This morning I gave a talk on "Keeping in Touch with the Grandkids" at the Ann Arbor Senior Center at Burns Park. The focus of the program taught grandparents how to use various video chat apps to communicate with their children and grandchildren. This lesson can easily be applied to stay close with any family member or friend.
Let’s face it, we don’t always get to see our family and friends as often as we’d like. Busy schedules and geographical distances can keep us apart. However, recent advancements in video chatting have made it so anyone can see and talk to their loved ones from just about anywhere. There are so many different apps out there, and each one is a little different. Here are a few that I like:
Apple's FaceTime: This is the easiest of them all to use. You can access it on your iPhone, iPad, or Mac. It works seamlessly with making and receiving calls on your iPhone, and you don't have to download anything. You can even video chat with multiple people (if your phone is running iOS 12 or later). The only problem with FaceTime is that it only works on Apple products. So no Windows, no Android.
Skype: One of the first on the market to offer video chat. It works across all platforms--iPhone, Android, Mac, Windows, etc. I don't, however, find Skype as easy to get set up. First, you need to create a Microsoft account (they own Skype). Then you have to make a Skype username. Anyone you want to contact also has to have a username. And, you need to know their username to ring them up. It's not as simple as calling someone's phone number. Oh, and that person needs to be signed into Skype in order for them to see your call.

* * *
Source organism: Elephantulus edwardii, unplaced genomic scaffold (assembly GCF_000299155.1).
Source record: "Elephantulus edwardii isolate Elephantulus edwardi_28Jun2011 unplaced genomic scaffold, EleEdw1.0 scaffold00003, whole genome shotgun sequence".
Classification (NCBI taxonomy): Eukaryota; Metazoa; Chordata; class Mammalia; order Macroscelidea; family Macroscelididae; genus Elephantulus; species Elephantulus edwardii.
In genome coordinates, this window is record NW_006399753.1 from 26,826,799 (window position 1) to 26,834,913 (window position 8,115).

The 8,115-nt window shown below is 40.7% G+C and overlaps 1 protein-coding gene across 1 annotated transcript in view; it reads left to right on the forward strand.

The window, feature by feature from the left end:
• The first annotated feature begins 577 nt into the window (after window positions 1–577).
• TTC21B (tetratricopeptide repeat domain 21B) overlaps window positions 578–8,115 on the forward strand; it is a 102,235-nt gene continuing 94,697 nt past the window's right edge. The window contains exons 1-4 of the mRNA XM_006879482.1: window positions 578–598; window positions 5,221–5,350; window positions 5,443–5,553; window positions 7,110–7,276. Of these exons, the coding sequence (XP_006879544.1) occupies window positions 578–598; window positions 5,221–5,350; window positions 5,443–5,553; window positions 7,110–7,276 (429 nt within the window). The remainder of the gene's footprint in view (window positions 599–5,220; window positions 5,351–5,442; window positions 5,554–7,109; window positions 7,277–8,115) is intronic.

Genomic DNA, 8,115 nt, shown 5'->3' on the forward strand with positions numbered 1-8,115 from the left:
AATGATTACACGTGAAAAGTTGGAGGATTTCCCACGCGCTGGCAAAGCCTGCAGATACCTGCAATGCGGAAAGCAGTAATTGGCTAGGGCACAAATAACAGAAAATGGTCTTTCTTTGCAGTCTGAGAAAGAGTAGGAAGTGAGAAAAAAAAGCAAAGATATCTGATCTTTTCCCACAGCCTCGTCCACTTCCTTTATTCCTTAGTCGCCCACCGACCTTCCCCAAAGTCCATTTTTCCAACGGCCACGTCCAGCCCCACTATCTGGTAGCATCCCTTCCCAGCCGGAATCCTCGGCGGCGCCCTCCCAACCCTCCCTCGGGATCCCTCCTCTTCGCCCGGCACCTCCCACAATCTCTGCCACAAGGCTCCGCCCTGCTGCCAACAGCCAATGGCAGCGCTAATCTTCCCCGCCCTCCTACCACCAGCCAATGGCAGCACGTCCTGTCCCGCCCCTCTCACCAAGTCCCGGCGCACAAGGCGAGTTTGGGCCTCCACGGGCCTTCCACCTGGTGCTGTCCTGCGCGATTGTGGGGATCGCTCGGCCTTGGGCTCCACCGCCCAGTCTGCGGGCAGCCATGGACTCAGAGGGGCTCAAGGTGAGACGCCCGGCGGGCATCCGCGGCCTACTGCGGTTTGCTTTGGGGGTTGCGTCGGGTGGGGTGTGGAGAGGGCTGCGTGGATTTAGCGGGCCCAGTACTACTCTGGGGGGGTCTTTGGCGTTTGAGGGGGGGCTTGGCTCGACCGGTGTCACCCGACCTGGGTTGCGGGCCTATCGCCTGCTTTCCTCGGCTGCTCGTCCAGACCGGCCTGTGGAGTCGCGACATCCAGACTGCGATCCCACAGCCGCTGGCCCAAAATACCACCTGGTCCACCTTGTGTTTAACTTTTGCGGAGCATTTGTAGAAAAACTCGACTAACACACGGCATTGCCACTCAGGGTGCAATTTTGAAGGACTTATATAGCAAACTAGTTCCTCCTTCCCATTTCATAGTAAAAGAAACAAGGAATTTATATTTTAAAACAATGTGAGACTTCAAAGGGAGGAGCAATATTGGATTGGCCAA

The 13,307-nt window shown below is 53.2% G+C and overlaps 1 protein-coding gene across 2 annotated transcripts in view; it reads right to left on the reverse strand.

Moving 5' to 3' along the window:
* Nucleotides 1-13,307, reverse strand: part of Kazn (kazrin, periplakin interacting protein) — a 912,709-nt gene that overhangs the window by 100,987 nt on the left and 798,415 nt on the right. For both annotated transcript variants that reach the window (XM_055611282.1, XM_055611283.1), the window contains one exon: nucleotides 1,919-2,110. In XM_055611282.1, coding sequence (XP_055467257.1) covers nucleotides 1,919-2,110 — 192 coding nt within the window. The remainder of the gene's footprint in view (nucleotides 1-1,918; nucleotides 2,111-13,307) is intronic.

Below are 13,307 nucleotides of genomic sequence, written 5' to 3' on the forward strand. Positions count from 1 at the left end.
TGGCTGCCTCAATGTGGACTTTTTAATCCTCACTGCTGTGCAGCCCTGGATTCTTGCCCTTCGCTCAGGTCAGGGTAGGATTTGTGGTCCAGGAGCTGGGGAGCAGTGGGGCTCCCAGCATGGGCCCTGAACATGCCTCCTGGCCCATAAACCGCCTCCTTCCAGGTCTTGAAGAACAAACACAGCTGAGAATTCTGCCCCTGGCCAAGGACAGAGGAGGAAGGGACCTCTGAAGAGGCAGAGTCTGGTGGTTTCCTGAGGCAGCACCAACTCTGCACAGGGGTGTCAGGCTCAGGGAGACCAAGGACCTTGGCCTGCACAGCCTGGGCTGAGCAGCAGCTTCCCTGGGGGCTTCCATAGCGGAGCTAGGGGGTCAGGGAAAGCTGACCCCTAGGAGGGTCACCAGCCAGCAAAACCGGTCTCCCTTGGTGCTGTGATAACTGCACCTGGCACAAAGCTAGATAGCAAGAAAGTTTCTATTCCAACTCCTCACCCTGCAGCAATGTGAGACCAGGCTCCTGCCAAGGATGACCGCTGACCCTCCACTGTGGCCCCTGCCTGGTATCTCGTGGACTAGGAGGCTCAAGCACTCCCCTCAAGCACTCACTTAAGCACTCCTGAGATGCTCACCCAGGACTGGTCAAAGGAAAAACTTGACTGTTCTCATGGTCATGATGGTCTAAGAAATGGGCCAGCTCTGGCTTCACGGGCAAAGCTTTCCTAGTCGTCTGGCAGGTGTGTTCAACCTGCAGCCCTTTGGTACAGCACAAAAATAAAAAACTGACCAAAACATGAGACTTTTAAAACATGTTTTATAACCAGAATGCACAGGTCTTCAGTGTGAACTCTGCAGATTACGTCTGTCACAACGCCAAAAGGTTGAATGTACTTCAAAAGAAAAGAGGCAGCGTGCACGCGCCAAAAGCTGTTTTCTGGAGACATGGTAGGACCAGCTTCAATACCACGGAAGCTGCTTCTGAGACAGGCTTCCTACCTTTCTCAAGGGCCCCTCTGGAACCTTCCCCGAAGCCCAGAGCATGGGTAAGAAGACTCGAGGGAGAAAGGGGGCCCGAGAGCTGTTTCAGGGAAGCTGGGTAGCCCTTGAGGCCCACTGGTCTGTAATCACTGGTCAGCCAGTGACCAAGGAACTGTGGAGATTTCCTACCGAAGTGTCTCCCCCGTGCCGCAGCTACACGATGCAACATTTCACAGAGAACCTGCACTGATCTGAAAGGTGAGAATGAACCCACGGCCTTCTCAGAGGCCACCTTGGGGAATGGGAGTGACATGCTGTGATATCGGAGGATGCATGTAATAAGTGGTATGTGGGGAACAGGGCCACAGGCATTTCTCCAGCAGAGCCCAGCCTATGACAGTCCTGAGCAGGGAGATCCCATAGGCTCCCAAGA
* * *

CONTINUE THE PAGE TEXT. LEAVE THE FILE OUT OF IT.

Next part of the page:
WhatsApp: This is the most popular chatting app in the world. It became so common overseas due to the expense of sending text messages in other countries. In the U.S., most of our cellphone plans include texting and sending multimedia. What I really like about WhatsApp, though, is that it's easy to use, and it's ubiquitous overseas--perfect for communicating with friends and family when you're abroad, or they're abroad.
Amazon Alexa: When used in conjunction with an Echo Show, Alexa can become a video chat device. The Show is a small screen (my dad's is 8") that can sit on your shelf or counter. Go to the Alexa app on your phone and use the Drop-In feature to contact another person's Echo Show. The beauty of this product is that the person receiving the call doesn't have to do anything. For people like my dad, who live in assisted living and have trouble working a device like an iPhone or iPad, the Show automatically turns on the call. We dial up my dad and say "Hi." He sees us, and the video chat begins. No fuss, no muss.
Now the question becomes for so many of us, which one is right for me? There are a lot of different video chat apps out there. I've only touched on four. At Keen Focus Technology Tutoring, I help people research which ones are most appropriate. The answer almost always boils down to whichever one your family and friends have, and you find the easiest to use.